Who’d have thought it, not only would I be looking for the Moodle logo for the blog, but other strange things have been happening this week:


  • We’ve released two projects under the open source GPL v2 licence for the first time ever
  • Following on from the experimental OfficeLabs project, we’ve launched Education Labs, to allow ‘quick’ projects to release helpful applications (or more likely ‘applets’) specifically to support teachers and learners
  • We’ve released software development kits to allow programmers to connect our Live services into other applications (like web portals)
  • …and it is only Thursday

The background

Let me go back to the beginning…

  • Moodle is an open-source virtual learning environment used in the majority of universities and colleges in the UK, and in a minority of schools. (More on Moodle at moodle.org)
  • Universities typically either implement Moodle as a stand-alone web portal, or use the SharePoint webparts for Moodle as one way of integrating it with the rest of their ICT systems. And in many universities, Moodle is something that has been adopted at departmental level, often bypassing the university-wide VLE of choice.
  • GPL is the licence scheme that most open-source software is released under. We don’t normally use it, because once something is released under this licence, control of it passes over to anybody who wants it. It’s different to the usual licences we use, where we retain the rights to the software – eg to modify it, or to introduce a fee for it.
  • OfficeLabs was started a year ago, to share some of the projects we work on internally, that produces prototypes products (a bit like ‘concept cars’). Previously these projects would have been used by Microsoft staff, but only the occasional product would make it out in the big wide world. But OfficeLabs allows the release of small projects which can add to the Office experience, even without them being fully engineered products. It’s come out with things like PPTPlex for PowerPoint (which completely transforms presentations from being a start-on-the-first-slide-and-go-all-the-way-to-the-last-slide experience) and the Forgotten Attachment Detector for Outlook (which looks out for key words like ‘attached’ in your email, and reminds you when you’ve actually forgotten to attach the document in your email). Oh, and it’s free.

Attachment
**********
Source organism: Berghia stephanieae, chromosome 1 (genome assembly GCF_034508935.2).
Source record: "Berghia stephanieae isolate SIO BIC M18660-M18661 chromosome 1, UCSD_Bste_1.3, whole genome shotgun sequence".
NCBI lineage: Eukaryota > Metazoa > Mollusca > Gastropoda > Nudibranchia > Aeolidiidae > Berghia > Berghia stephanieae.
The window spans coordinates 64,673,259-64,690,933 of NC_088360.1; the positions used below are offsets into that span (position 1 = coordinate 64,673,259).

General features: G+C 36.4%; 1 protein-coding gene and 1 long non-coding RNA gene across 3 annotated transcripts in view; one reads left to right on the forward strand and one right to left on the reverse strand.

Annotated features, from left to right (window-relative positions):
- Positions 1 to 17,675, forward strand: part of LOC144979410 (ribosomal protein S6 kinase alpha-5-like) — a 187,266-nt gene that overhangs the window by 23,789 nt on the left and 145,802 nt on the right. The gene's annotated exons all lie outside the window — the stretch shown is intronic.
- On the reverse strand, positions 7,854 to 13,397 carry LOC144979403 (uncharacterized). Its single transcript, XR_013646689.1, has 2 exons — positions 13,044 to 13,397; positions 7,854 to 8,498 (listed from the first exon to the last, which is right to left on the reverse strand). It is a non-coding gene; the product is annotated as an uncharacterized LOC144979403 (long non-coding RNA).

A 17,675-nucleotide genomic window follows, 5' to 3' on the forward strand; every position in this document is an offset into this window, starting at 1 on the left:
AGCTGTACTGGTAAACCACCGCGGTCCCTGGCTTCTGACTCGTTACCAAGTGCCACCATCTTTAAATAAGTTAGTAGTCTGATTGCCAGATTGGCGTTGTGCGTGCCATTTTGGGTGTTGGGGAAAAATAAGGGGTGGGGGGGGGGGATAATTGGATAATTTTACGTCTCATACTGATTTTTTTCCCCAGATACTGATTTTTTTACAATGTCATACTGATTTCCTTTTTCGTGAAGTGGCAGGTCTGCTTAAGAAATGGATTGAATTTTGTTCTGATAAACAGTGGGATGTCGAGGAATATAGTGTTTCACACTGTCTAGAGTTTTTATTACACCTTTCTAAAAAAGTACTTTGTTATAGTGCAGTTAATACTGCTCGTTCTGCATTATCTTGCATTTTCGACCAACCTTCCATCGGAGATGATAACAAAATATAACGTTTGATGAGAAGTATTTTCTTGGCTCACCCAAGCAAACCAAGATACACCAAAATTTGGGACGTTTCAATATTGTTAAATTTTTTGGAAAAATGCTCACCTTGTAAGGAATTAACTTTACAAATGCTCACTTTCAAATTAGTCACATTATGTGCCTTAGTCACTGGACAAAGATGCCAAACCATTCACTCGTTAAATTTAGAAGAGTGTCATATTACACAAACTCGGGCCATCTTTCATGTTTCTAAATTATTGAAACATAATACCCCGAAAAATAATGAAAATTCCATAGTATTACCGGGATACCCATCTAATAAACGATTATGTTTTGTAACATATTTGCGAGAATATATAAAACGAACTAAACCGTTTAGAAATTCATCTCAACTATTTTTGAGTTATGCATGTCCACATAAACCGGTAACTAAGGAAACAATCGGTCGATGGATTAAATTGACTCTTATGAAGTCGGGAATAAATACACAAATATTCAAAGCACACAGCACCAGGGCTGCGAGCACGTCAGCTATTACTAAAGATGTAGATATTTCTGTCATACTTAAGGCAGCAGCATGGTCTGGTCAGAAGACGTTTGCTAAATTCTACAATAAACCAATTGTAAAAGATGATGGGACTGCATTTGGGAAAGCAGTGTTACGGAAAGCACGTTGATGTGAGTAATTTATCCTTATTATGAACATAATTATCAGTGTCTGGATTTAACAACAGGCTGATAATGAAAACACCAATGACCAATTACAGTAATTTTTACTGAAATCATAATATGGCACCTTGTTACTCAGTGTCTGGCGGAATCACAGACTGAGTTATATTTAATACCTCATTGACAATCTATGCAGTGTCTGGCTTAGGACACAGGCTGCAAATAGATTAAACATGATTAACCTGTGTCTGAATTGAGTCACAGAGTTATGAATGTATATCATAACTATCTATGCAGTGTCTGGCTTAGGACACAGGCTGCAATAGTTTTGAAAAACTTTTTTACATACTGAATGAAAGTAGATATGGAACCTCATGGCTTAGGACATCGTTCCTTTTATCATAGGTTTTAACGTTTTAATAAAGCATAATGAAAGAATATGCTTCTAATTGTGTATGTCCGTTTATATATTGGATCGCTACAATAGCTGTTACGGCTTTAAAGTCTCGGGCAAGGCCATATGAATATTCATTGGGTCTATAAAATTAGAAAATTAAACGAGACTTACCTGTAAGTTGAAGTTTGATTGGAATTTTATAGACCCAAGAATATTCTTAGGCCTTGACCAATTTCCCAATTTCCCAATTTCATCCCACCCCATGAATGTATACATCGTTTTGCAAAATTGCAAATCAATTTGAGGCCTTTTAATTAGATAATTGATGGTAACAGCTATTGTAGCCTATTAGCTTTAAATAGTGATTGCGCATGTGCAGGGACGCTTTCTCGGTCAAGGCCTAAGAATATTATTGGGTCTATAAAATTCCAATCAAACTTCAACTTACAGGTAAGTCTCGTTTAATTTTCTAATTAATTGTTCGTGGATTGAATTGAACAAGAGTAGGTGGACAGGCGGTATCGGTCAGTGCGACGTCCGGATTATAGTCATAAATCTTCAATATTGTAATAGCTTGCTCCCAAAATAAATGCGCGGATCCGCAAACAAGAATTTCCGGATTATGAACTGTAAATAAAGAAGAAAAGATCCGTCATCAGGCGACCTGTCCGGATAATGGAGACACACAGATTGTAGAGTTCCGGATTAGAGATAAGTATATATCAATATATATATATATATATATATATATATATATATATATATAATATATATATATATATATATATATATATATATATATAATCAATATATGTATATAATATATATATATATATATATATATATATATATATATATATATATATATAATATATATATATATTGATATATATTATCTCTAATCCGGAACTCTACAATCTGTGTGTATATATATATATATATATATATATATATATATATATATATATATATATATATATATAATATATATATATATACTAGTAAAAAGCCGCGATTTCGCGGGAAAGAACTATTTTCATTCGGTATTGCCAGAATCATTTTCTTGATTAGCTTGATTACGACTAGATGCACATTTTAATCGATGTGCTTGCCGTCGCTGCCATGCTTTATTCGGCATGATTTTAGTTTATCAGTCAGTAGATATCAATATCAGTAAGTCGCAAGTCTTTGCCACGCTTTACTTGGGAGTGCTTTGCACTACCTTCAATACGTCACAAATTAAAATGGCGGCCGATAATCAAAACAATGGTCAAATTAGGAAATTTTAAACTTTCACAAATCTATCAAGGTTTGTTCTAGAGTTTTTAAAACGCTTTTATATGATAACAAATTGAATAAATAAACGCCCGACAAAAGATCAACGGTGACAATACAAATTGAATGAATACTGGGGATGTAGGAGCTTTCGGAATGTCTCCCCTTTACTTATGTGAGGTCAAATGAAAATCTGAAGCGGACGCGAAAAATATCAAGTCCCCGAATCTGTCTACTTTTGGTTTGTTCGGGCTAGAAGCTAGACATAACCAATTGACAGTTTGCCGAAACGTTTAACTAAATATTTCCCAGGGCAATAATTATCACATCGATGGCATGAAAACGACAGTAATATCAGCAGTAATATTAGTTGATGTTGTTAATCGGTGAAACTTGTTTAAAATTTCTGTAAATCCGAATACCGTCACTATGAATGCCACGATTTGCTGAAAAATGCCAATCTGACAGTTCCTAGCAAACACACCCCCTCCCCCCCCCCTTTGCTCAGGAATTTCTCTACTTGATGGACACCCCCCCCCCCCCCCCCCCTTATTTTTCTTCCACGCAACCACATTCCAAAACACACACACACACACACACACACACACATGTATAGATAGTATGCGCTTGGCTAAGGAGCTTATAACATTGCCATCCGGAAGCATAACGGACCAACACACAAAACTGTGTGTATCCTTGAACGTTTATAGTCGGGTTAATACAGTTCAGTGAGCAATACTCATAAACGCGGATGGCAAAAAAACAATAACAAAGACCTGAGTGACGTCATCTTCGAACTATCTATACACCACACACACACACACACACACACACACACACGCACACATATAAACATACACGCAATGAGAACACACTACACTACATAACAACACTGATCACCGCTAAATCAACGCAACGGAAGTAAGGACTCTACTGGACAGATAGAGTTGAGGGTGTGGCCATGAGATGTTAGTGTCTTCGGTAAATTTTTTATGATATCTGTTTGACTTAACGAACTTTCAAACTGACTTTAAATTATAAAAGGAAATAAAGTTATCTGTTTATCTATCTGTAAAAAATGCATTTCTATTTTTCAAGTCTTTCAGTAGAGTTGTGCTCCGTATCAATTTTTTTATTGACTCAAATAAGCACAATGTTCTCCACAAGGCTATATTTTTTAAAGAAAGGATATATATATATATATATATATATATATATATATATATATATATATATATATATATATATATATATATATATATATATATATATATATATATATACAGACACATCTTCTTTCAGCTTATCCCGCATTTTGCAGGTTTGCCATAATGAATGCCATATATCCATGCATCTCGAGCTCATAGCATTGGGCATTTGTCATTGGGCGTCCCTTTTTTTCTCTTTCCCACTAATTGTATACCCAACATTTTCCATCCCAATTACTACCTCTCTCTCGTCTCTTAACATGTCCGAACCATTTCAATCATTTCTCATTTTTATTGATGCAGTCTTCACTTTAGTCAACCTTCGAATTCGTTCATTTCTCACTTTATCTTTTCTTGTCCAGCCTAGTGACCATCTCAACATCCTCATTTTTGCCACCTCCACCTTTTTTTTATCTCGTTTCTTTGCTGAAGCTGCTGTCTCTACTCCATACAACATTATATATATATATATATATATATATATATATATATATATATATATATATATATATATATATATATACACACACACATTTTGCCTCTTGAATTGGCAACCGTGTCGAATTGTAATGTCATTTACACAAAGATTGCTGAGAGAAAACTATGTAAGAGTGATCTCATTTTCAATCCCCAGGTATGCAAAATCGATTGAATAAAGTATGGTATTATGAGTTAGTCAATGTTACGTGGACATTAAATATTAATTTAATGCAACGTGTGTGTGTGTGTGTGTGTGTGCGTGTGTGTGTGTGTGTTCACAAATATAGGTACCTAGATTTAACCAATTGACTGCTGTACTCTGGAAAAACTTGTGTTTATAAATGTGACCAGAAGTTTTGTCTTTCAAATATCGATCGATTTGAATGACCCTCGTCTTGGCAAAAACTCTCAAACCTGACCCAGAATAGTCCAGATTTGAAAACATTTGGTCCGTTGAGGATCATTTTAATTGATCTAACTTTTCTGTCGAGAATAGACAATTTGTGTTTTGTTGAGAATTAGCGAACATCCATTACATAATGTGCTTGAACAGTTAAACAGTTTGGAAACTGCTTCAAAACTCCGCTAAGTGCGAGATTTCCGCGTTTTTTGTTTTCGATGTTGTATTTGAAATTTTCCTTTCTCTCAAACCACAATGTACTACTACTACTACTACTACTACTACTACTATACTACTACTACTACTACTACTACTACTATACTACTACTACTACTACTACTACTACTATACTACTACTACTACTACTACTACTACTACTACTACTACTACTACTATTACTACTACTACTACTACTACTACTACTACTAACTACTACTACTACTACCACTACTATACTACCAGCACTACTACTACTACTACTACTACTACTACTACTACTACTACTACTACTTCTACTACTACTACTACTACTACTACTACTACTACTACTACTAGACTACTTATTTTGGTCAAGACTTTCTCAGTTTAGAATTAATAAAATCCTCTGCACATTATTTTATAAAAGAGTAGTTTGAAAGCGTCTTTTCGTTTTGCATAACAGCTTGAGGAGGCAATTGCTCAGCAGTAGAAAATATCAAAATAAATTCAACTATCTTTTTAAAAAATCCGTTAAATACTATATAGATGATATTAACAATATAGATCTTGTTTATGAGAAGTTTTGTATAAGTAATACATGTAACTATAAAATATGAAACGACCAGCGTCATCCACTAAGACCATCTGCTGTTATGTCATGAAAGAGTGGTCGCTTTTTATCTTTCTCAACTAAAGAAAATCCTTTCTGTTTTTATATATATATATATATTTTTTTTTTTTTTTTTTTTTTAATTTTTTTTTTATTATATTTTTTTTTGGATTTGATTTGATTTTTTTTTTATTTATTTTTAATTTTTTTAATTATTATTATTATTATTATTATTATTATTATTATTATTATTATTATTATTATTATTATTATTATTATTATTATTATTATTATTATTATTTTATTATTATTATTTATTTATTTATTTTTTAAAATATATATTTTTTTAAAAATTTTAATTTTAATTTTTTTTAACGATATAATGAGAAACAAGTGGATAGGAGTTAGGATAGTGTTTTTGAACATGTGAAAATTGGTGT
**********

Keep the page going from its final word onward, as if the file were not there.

• Education Labs is the new equivalent for education projects from Microsoft. If you imagine Microsoft as a car factory, then Education Labs is the guys around the corner building a Go Kart – it’s the fun, hobby side of the team.

The Live Services plug-in for Moodle

What we’ve released on Education Labs this week is a toolkit that allows you to integrate the Live@Edu services onto your students’ Moodle homepage. Live@Edu is our hosted mail and collaboration service for students, which provides a free 10GB mailbox, 25GB of general online file storage, and additional 5GB of online document storage for collaborative projects. A large number of UK universities have started using it – with budgets so tight, the idea of outsourcing student email to a free provider is looking more attractive!

What the plug-in does is allow a student to see their live, real-time inbox and calendar on their Moodle home page, via a single login. And it also allows lecturers to do things like send out student alerts – things like “Your homework assignment is due in tomorrow” with an easy step, and the system will handle the delivery of it to students (through email, mobile phone etc).

When I saw a brief demonstration of it yesterday, the bit that impressed me was seeing the email inbox on the home page of Moodle – not just a link to it, but the actual emails themselves. It is another step towards making your school Learning Platform the core of everything that your students and staff do.

You can download the Moodle plug-in from Education Labs, or watch the video of it on this page.

With this project, you’ll need the technical skills to get it working (but then you’ll have needed those to get Moodle working in your university too). But if you are using Moodle already, this project is a step in the right direction to help integrate a range of your ICT services together, and builds on the work we did a couple of years ago to help the integration between SharePoint and Moodle.